22 Feb 2020

How should we talk about men who kill women and children?

7:36 pm on 22 February 2020

By Dr Jess Berentson-Shaw*.

Analysis - Yet again a woman, and her three children, with their whole beautiful complex lives ahead of them, have been killed.

Killed by a man who had to control them. Control them so completely that he stopped them existing.

The injustice of this abhorrent act makes me rage and despair. I am not alone in this. And in this shared despair, in our communities, families, in the media, we talk about the terrible violence.

We talk to show our grief, describe our shock, try to explain and to understand. We also talk to try to prevent the controlling behaviours, anger and violence that too many men in our communities are locked into.

Hannah and Rowan Baxter and their three children

Rowan Baxter doused his wife Hannah Clarke and their children in petrol and set them on fire, killing them. Photo: Facebook

Yet the way we talk about men's violence may be the very thing stopping us getting to the solutions. The narratives that accompany these incidents stop people deepening their understanding.

The most hurtful of these is the "good bloke who snapped" story. It is damaging for those who have lived in fear, often for years.

Tip-toeing around people who have controlled and abused, and minimised their behaviour. Making those who have suffered doubt their experience through such stories is cruel.

And it doesn't surface a better understanding in the public. It fails to explain to people the history of controlling and abusive behaviour.

Behaviour that starts small and builds. Behaviours that people in our systems and communities see but have not acted on. Naming this history. Naming the lack of action taken by those there to ensure women can live their lives freely, matters.

Yet the counterpoint to the good bloke narrative is also problematic. That is the "bad man" or "monster" narrative. In our anger, our confusion, that someone could do something so awful, we need to call them abhorrent.

It feels like justice for the women and children who have suffered. It also helps us see such violence as one individual's terrible choice that we would never make. Yet it is a narrative that can shut down the conversation about prevention.

People are good at understanding the world in concrete terms. What we can see and hear around us. In the case of violence by men we see a terrible man's choice to enact violence and stop there.

What we have difficulty seeing are abstract things. Systems, practices, unwritten expectations in the places we live, work, play and learn. The systems and practices that enable controlling, aggressive and angry behaviours by men.

The terrible individual narrative reinforces people's thinking that it's all about individuals. That we can do little as a society. That the only solution is identify the monsters early and ensure harsh punishment.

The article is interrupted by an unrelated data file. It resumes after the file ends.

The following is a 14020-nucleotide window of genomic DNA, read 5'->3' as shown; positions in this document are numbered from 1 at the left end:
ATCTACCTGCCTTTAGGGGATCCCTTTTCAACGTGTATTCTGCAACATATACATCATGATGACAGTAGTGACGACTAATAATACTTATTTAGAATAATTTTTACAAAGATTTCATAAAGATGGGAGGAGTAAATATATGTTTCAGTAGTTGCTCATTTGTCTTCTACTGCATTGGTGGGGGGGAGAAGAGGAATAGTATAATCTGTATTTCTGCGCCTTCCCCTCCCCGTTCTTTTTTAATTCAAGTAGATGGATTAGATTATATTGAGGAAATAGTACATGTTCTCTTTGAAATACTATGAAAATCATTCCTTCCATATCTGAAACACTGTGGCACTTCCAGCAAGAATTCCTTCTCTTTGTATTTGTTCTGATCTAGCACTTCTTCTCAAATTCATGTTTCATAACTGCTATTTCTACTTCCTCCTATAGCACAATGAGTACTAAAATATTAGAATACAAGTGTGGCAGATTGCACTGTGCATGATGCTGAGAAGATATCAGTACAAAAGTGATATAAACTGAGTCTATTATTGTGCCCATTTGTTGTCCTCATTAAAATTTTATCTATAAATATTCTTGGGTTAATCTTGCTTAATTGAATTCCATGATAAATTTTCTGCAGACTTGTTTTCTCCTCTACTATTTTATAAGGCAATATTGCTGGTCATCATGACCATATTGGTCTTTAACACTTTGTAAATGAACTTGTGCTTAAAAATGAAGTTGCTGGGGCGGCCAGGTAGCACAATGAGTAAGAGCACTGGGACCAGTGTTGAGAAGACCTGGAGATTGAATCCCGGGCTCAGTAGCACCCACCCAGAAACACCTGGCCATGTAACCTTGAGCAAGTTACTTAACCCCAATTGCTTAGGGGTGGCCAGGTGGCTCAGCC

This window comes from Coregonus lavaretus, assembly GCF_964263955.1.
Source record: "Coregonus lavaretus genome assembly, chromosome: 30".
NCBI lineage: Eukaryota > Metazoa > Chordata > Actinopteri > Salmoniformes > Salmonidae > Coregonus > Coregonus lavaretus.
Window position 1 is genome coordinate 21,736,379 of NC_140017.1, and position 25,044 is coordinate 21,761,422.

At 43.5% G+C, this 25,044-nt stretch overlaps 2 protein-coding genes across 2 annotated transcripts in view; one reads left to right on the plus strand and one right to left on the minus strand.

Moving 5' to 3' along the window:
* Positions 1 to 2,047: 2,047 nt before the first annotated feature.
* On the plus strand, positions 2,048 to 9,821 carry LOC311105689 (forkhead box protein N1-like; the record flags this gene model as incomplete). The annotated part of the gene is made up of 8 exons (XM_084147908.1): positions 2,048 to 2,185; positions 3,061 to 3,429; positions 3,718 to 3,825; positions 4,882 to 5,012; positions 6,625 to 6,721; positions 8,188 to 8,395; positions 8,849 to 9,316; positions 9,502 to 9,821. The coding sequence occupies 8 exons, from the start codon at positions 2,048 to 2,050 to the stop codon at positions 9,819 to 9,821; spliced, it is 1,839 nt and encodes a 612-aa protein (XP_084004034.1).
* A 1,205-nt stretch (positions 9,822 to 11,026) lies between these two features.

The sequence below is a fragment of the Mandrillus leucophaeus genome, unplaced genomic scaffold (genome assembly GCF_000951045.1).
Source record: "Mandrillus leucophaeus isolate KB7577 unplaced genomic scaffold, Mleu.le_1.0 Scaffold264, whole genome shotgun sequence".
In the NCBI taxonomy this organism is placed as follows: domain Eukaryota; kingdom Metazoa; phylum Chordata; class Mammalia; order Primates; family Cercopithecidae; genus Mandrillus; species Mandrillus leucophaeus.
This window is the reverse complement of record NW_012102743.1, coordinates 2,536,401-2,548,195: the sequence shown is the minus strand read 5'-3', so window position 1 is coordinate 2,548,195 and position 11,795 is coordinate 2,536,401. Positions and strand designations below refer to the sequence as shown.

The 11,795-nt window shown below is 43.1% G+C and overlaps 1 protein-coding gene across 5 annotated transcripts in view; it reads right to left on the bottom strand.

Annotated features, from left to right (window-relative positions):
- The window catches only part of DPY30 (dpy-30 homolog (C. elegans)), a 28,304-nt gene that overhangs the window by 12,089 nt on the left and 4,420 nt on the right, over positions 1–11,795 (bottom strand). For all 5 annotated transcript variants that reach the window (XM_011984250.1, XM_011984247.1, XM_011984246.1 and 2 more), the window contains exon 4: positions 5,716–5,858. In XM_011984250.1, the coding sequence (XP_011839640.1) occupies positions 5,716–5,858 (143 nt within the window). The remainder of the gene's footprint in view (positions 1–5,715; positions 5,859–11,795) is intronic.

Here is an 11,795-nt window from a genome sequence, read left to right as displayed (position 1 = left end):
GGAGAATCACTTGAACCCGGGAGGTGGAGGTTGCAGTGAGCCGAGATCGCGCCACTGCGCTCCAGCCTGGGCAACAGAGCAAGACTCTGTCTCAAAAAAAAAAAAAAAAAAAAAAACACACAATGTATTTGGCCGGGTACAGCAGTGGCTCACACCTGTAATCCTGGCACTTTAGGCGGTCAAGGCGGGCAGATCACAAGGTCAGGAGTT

Using this narrative we will struggle to lift people's gaze. It also leads to the "not all olympics". Reinforce the idea that men's violence is one monster's choice, and other men find it hard to locate themselves in the story.

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Jess Berentson Shaw. Photo: supplied

We need more research on narratives that work. But the first thing to do is avoid those we know to reinforce unhelpful thinking.

Based on the wider area of research, narratives should instead work to reveal the problematic systems in ways non experts can access.

That means identifying narratives that reveal the practices that uphold men's dominance & power over others. Practices and processes that people have put in place. They are in our workplaces, on our sports field, in our legal and educational institutions, and in our communities.

Additionally, point people towards society level solutions. Solutions that show being a man is not synonymous with having control or power, with anger. That being a man is about love, care, vulnerability & support for others.

These solutions are all around us. Men are engaging in them every day. There are amazing examples within indigenous cultures.

Showing masculinity can be different from what we have built in New Zealand. I see men I work with supporting others to rebuild the structures of their organisations.

To no longer reward aggression, power, or traditional metrics of individual achievement. Instead putting in place practices that encourage collaboration, community and care. The college of general practitioners awards professional development points for caregiving. Everywhere people are showing there are many ways to be a man.

We still have a long way to go. Employers, policy makers, judges, police, leaders in media need to make critical changes. To uphold these different models of masculinity throughout their spheres of influence. This is important work for those men who are in a position to do good for others.

Words matter. They can uphold the world we have built, or they can reveal the alternatives we find hard to see.

How we talk about men's violence need to advance the work of building a society in which women can say what good life feels like, knowing men will support them to live that life.

* Dr Jess Berentson-Shaw is a public narrative researcher and Co-Director of The Workshop.

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